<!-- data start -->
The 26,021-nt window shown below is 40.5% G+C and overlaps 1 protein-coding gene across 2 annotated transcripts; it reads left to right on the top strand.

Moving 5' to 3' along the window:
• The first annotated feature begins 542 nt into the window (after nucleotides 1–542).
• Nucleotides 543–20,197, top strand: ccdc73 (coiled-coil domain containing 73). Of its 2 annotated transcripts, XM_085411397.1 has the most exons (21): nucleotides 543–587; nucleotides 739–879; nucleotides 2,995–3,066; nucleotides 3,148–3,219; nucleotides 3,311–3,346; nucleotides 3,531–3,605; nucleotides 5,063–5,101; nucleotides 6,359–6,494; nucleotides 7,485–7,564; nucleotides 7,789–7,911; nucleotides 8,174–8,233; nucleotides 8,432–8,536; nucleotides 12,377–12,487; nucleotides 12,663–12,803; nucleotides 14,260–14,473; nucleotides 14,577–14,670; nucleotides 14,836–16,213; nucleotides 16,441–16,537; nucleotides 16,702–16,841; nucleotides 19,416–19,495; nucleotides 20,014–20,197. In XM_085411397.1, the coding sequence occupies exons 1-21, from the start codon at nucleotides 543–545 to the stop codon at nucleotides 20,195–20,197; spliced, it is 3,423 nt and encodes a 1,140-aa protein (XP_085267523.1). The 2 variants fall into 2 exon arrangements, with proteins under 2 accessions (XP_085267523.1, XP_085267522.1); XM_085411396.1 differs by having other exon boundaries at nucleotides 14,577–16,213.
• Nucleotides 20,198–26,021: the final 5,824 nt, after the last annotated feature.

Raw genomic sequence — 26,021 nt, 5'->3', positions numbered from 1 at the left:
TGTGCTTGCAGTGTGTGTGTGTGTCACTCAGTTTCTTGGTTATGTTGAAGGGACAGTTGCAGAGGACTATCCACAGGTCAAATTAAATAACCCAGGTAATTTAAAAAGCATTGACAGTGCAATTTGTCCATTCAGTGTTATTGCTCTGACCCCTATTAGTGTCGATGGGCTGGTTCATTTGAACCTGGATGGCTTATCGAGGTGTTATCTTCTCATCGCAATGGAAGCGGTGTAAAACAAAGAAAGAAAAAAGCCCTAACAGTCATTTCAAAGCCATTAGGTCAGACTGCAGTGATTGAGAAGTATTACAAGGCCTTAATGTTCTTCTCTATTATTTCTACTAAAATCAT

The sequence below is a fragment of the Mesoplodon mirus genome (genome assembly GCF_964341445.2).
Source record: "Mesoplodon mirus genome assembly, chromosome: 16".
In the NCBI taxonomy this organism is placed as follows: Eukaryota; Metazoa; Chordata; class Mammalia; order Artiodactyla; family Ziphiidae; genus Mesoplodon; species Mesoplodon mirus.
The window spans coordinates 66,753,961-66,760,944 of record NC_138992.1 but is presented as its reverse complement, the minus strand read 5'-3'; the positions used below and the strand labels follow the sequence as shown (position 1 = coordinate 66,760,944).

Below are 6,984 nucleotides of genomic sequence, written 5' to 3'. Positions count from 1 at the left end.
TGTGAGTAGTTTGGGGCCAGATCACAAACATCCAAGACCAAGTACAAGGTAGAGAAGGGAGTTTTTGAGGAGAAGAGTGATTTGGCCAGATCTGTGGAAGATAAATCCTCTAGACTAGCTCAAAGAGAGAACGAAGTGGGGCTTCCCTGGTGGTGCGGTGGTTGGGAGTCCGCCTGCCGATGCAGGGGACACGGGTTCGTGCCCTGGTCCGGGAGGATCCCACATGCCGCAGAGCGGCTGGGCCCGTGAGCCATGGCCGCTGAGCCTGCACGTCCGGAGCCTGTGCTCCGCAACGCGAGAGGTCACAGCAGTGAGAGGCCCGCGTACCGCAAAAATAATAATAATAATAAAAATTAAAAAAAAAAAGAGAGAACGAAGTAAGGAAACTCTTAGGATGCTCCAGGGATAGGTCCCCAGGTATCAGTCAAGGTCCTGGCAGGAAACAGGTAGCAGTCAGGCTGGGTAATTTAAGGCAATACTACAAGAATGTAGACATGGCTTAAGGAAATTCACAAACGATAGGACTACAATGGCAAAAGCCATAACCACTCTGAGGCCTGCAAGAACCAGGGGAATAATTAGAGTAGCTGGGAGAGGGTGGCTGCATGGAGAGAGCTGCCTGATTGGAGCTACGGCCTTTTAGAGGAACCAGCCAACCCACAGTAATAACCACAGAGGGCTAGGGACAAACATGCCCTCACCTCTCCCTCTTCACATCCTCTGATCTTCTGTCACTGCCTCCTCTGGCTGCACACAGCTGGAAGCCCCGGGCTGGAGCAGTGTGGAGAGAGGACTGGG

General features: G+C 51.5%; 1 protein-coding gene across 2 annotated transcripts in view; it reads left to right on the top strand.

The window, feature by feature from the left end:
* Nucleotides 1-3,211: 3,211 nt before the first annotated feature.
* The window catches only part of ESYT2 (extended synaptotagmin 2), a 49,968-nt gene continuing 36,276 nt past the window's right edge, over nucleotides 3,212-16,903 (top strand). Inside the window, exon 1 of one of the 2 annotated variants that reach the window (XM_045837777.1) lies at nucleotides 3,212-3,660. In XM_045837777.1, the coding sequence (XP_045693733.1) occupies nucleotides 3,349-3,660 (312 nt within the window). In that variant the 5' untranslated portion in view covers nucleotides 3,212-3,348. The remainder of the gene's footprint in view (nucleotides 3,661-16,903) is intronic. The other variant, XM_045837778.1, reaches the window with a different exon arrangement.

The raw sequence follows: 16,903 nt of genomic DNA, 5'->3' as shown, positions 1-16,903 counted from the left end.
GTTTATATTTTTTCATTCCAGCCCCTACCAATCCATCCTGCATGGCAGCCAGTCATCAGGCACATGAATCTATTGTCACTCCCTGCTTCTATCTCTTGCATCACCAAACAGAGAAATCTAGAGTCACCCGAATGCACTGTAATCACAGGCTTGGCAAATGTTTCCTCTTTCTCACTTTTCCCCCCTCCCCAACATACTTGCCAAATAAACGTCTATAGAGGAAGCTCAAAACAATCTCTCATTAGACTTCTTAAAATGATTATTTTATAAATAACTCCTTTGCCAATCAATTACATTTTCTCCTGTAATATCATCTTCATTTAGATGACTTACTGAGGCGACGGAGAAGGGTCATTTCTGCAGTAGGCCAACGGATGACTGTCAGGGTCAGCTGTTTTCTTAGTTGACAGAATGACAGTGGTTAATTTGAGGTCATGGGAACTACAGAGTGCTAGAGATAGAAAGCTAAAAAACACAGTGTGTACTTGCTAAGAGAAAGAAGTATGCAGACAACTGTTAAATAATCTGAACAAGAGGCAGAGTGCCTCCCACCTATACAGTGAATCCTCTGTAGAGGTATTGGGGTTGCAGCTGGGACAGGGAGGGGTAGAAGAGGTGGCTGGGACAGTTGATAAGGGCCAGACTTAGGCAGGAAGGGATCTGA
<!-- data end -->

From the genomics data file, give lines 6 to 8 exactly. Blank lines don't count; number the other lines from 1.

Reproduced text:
Raw genomic sequence — 26,021 nt, 5'->3', positions numbered from 1 at the left:
TGTGCTTGCAGTGTGTGTGTGTGTCACTCAGTTTCTTGGTTATGTTGAAGGGACAGTTGCAGAGGACTATCCACAGGTCAAATTAAATAACCCAGGTAATTTAAAAAGCATTGACAGTGCAATTTGTCCATTCAGTGTTATTGCTCTGACCCCTATTAGTGTCGATGGGCTGGTTCATTTGAACCTGGATGGCTTATCGAGGTGTTATCTTCTCATCGCAATGGAAGCGGTGTAAAACAAAGAAAGAAAAAAGCCCTAACAGTCATTTCAAAGCCATTAGGTCAGACTGCAGTGATTGAGAAGTATTACAAGGCCTTAATGTTCTTCTCTATTATTTCTACTAAAATCAT

The sequence below is a fragment of the Mesoplodon mirus genome (genome assembly GCF_964341445.2).